BBC Homepage World Service Education
BBC Homepagelow graphics version | feedback | help
BBC News Online
 You are in: World: Asia-Pacific
Front Page 
World 
Africa 
Americas 
Asia-Pacific 
Europe 
Middle East 
South Asia 
-------------
From Our Own Correspondent 
-------------
Letter From America 
UK 
UK Politics 
Business 
Sci/Tech 
Health 
Education 
Entertainment 
Talking Point 
In Depth 
AudioVideo 

Thursday, 8 February, 2001, 15:49 GMT
China sex museum goes public
Sex education display in China
Attitudes towards sex are slowly changing
By Duncan Hewitt in Shanghai

China is for the first time to promote a museum on sex education as a tourist attraction.

State media said approval has been given to build the museum at a cost of $600,000 in southern Guangdong province.

Chinese teens
Teenagers want better sex education
But reports said that continuing taboos about sex meant that the plan has caused controversy.

China's first sex museum, which opened two years ago in Shanghai, is still not allowed to advertise in public.

The new museum will be built in an area of Guangdong province which state media say is known as the Garden of Natural Nudity because of its rock formations, which are said to resemble human sexual organs.

Embarrassment

The Shanghai Daily newspaper said the museum would include information on sexual desire and exhibits on sexual behaviour and history.

But the paper said the project had so far aroused only controversy as many people remained embarrassed about open discussion of sexual matters.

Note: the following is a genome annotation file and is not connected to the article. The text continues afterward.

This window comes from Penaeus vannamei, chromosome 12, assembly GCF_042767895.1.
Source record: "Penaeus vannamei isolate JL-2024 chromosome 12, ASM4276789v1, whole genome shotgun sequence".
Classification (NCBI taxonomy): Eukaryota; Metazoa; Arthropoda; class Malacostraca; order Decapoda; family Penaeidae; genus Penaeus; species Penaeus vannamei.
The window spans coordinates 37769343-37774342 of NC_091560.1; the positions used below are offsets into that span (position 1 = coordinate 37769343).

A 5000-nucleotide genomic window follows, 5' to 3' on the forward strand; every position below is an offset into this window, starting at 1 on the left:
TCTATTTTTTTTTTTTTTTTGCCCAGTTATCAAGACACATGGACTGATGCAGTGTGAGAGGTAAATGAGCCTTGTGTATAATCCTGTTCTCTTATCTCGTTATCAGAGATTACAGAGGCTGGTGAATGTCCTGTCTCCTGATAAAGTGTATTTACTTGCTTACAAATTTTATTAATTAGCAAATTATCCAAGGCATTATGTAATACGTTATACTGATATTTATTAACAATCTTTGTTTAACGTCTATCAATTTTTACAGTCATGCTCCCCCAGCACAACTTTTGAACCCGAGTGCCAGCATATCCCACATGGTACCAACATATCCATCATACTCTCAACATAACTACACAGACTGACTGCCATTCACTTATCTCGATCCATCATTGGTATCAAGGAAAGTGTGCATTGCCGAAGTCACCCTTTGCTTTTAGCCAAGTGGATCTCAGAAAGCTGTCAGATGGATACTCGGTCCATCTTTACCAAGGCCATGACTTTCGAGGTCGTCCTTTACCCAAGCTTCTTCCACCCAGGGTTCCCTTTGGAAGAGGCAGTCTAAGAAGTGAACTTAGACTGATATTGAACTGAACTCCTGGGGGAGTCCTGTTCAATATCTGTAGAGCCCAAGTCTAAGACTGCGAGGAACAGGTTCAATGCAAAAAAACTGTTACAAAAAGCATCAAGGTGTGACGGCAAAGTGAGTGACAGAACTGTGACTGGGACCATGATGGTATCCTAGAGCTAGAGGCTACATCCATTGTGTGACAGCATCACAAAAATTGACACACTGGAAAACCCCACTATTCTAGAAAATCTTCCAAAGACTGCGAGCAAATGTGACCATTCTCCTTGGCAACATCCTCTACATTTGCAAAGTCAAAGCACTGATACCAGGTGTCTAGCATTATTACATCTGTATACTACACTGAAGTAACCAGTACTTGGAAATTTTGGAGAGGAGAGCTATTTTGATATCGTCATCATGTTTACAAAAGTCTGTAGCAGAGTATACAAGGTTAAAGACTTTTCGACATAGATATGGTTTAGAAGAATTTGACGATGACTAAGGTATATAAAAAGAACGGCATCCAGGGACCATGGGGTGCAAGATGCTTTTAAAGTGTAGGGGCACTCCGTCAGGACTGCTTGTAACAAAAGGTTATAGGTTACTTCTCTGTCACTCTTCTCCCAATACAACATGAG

Sex industry in China
Ignorance has led to the spread of disease
Officials from the local tourism department acknowledged it would take time for the museum to win acceptance.

The project has won support from leading sociologists, who say China's young generation is in urgent need of better information about sex.

Research shows that sex before marriage - still technically illegal - is becoming increasingly common but continuing widespread ignorance is leading to unwanted pregnancies and the rapid spread of sexually transmitted diseases.

Free condom

A recent survey of teenagers in Beijing showed that more than half want to see improved sex education in schools. But traditional attitudes remain an obstacle.

A prominent Chinese sexologist succeeded in opening the country's first museum on sexual culture in Shanghai two years ago but it has never won official backing from the city government.

China's first TV commercial promoting the use of condoms as a protection against Aids was banned by advertising authorities after just a few days.

Nevertheless, attitudes are undoubtedly changing.

The southern city of Guangzhou recently held China's first exhibition of photographs of human nudes and a new book about the life of China's first Aids sufferer is now on sale in bookshops with a free condom included.

Search BBC News Online

Advanced search options
Launch console
BBC RADIO NEWS
BBC ONE TV NEWS
WORLD NEWS SUMMARY
PROGRAMMES GUIDE
See also:

17 Jun 99 | Asia-Pacific
China's youth wants sexual freedom
23 Jul 98 | Asia-Pacific
Chinese go crazy for condoms
06 Nov 00 | Asia-Pacific
China battles sex disease explosion
01 Nov 00 | Asia-Pacific
China wages war on Aids
14 Jul 00 | Asia-Pacific
Aids spreads in China
Internet links:


The BBC is not responsible for the content of external internet sites

Links to more Asia-Pacific stories are at the foot of the page.


E-mail this story to a friend

Links to more Asia-Pacific stories